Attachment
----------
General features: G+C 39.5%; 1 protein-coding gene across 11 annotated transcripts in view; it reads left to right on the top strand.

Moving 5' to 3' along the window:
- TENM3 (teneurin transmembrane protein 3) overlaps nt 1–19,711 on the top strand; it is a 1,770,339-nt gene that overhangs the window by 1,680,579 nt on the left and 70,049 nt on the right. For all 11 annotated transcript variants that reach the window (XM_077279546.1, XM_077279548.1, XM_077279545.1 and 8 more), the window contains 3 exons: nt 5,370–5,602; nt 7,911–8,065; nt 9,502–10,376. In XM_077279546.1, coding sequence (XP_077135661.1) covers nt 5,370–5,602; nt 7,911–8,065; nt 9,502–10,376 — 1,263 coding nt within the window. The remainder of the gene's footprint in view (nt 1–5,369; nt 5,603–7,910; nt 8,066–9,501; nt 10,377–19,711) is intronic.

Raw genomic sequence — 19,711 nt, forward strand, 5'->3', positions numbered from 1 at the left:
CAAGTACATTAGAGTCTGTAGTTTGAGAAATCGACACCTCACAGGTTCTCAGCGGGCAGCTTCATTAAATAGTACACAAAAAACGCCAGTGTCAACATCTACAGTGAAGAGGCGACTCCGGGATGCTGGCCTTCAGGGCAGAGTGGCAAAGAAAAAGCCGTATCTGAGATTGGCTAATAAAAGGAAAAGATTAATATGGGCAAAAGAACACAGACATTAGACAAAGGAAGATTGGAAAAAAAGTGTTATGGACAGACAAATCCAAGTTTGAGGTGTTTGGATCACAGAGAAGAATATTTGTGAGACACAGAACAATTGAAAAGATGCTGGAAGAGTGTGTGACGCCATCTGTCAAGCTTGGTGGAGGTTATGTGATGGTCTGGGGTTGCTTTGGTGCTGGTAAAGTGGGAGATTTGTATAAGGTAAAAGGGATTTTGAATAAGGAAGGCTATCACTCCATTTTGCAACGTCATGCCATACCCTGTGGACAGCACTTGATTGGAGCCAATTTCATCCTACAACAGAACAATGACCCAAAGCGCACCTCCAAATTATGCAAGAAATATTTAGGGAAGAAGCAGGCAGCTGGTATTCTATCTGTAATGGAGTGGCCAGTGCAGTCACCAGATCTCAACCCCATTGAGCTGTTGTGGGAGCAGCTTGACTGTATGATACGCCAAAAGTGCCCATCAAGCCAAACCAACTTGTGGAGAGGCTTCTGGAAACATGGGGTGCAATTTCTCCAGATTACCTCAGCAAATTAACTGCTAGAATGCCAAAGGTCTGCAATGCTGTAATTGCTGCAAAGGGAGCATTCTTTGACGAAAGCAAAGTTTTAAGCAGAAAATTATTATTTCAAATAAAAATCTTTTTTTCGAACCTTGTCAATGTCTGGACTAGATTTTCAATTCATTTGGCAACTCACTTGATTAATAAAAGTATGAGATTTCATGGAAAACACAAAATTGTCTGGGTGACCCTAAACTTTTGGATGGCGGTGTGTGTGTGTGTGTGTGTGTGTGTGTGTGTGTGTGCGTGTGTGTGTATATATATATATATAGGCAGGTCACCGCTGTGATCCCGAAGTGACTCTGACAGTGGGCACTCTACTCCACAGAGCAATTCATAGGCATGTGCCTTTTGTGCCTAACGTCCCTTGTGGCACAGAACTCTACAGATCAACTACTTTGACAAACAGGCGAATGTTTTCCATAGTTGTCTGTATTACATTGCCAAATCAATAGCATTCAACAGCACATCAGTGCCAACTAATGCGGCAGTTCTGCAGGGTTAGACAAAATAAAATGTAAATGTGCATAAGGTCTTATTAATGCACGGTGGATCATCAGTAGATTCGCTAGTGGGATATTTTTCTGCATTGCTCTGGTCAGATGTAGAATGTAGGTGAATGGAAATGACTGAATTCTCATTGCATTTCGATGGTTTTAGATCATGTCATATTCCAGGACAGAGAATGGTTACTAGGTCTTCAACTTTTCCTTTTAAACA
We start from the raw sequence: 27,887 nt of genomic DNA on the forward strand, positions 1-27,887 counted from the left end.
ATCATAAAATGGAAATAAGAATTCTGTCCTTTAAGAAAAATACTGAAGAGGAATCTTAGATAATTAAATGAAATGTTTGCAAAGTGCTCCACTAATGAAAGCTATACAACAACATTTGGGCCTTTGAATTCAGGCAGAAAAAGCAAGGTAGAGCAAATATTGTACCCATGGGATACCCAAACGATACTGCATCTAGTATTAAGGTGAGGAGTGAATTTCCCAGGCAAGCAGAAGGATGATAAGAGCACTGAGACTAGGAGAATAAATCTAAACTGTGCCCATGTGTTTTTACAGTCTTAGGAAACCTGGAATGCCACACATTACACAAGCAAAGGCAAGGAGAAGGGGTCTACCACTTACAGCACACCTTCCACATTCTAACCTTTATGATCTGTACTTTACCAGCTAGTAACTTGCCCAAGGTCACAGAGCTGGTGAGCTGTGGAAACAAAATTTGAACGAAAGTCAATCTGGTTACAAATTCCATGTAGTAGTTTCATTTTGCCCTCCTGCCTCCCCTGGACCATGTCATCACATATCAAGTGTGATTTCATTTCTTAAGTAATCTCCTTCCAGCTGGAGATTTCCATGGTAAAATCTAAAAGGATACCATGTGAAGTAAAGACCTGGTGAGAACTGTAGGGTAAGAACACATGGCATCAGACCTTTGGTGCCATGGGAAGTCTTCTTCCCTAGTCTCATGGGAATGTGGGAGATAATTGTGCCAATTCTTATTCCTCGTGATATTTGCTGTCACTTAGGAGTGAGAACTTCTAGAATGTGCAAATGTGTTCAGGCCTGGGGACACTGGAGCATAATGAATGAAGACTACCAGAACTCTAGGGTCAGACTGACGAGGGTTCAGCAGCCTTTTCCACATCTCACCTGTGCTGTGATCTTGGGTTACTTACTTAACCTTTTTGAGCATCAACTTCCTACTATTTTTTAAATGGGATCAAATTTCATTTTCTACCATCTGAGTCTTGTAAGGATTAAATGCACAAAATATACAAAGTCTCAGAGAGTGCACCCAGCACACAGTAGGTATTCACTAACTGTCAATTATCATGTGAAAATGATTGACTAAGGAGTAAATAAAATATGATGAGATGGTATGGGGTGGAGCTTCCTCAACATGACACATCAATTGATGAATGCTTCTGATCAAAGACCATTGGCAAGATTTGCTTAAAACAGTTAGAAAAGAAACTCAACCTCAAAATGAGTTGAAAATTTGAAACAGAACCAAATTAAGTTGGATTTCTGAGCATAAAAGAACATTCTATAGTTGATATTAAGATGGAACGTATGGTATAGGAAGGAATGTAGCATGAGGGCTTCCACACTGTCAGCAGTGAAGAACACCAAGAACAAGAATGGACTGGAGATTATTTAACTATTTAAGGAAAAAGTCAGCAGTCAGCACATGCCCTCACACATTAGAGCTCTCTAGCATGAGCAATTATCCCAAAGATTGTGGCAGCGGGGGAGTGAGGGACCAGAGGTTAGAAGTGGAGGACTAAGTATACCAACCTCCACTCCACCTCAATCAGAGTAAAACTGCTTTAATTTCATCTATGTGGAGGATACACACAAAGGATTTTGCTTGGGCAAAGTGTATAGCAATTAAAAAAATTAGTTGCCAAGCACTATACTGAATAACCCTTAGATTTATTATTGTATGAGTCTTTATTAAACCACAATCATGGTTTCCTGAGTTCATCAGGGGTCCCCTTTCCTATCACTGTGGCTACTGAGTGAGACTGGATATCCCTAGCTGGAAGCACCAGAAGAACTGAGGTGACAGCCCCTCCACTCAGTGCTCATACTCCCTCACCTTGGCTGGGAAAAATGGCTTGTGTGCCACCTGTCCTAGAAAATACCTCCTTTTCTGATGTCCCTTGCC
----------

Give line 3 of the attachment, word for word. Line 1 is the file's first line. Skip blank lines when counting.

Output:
- TENM3 (teneurin transmembrane protein 3) overlaps nt 1–19,711 on the top strand; it is a 1,770,339-nt gene that overhangs the window by 1,680,579 nt on the left and 70,049 nt on the right. For all 11 annotated transcript variants that reach the window (XM_077279546.1, XM_077279548.1, XM_077279545.1 and 8 more), the window contains 3 exons: nt 5,370–5,602; nt 7,911–8,065; nt 9,502–10,376. In XM_077279546.1, coding sequence (XP_077135661.1) covers nt 5,370–5,602; nt 7,911–8,065; nt 9,502–10,376 — 1,263 coding nt within the window. The remainder of the gene's footprint in view (nt 1–5,369; nt 5,603–7,910; nt 8,066–9,501; nt 10,377–19,711) is intronic.